Stephen Colbert turns Donald Trump into his straight man
"I want to thank you not only for being here but for running for president," Colbert told the GOP front-runner Tuesday night. "I'm not going to say this stuff writes itself, but you certainly do deliver it on time every day."
Colbert's gratitude for Trump's comic assistance was well-placed. Peppering Trump with questions and wisecracks during his appearance, the CBS host reduced the usually domineering Trump to straight-man status, an unaccustomed role Trump performed with rare grace.
Bringing up Trump's proposal to build a wall between the United States and Mexico, Colbert offered his own mocking version of a way to bar illegal immigration: Two walls, and in between them a moat filled with fire and fireproof crocodiles. "Is that enough?" Colbert asked.
And focusing on Trump's insistence that Mexico would pay for the wall, Colbert drew him into a role-playing exercise - a phone call where "you're you, and I'm the president of Mexico."
Colbert noted that Trump is leading the field while he vows to finance his campaign out of his own pocket.
"The Republican Party has been a big pusher of the idea that money is speech, and you're a $10 billion mouth," said Colbert. "You're their worst nightmare."
"I think the establishment in the Republican Party probably isn't that thrilled," he agreed.
Trump repeated his contention, as a former heavy campaign donor, that candidates who accept major contributions are typically "owned" by those donors once in office.
"You gave them a big contribution and you want something and all of a sudden they've very receptive," he said. If you didn't make a healthy gift, "believe me, you get the cold shoulder."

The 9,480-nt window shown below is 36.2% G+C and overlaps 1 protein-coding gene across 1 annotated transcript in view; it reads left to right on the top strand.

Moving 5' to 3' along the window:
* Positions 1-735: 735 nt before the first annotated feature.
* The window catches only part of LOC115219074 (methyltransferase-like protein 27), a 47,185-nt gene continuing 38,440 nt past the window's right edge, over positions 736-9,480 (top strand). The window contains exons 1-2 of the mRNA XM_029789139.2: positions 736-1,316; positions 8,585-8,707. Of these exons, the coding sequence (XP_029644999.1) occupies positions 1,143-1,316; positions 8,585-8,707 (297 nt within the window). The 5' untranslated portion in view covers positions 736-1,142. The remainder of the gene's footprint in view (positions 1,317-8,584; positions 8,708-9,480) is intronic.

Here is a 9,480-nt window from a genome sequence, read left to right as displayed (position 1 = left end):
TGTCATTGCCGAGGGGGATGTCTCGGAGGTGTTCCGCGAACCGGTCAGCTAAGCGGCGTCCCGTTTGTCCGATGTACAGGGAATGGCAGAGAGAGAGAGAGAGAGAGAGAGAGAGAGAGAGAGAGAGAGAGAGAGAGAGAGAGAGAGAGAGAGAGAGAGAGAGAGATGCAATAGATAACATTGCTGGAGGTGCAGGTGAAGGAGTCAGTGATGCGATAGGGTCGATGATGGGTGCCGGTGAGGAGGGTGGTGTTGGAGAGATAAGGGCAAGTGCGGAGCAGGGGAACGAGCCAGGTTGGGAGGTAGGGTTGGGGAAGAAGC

Colbert asked if Trump really wants to be president: "If you actually got the gig, would that be a step down for you? You know what the pay is like, right?"
Trump replied that he is running "not because I want it, but because I think I can do a great job."
When pressed on his past contention that President Barack Obama wasn't born in the United States, Trump deferred.
"I don't talk about it anymore," he said.
But he was gung-ho for a game that called for guessing who in the past had made certain outlandish remarks: Trump or the comically conservative blowhard Colbert played for a decade as host of "The Colbert Report."
Trump or Colbert? "Medicare is like a nice pair of cufflinks. Nobody wears cufflinks anymore."
"That's you," said Trump. Correct.
Trump or Colbert? "It's freezing and snowing in New York. We need global warming."
"I think it's you," Trump hedged, "but it's close to being me."
It was Trump.
And finally: "The real strong have no need to prove it to the phonies."
"It's not me," said Trump after a pause. "It COULD be you."
"It's not me, either," Colbert said. "It's Charles Manson."
"Ooooo," said Trump.